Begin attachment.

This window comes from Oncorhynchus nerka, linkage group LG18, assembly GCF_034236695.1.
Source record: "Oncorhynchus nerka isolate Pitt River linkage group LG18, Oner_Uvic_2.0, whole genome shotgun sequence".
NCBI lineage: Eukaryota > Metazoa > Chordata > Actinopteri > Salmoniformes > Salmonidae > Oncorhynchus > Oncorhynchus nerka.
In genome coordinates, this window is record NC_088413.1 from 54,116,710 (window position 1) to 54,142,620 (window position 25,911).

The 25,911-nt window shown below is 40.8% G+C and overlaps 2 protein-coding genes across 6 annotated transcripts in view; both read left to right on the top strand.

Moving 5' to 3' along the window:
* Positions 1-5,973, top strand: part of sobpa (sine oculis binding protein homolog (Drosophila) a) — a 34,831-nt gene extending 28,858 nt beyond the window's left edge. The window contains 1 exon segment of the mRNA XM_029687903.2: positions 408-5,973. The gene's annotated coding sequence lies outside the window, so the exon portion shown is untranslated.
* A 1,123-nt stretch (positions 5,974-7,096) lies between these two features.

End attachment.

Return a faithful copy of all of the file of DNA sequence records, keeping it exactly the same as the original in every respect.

This window comes from Oncorhynchus nerka, linkage group LG18, assembly GCF_034236695.1.
Source record: "Oncorhynchus nerka isolate Pitt River linkage group LG18, Oner_Uvic_2.0, whole genome shotgun sequence".
NCBI lineage: Eukaryota > Metazoa > Chordata > Actinopteri > Salmoniformes > Salmonidae > Oncorhynchus > Oncorhynchus nerka.
In genome coordinates, this window is record NC_088413.1 from 54,116,710 (window position 1) to 54,142,620 (window position 25,911).

The 25,911-nt window shown below is 40.8% G+C and overlaps 2 protein-coding genes across 6 annotated transcripts in view; both read left to right on the top strand.

Moving 5' to 3' along the window:
* Positions 1-5,973, top strand: part of sobpa (sine oculis binding protein homolog (Drosophila) a) — a 34,831-nt gene extending 28,858 nt beyond the window's left edge. The window contains 1 exon segment of the mRNA XM_029687903.2: positions 408-5,973. The gene's annotated coding sequence lies outside the window, so the exon portion shown is untranslated.
* A 1,123-nt stretch (positions 5,974-7,096) lies between these two features.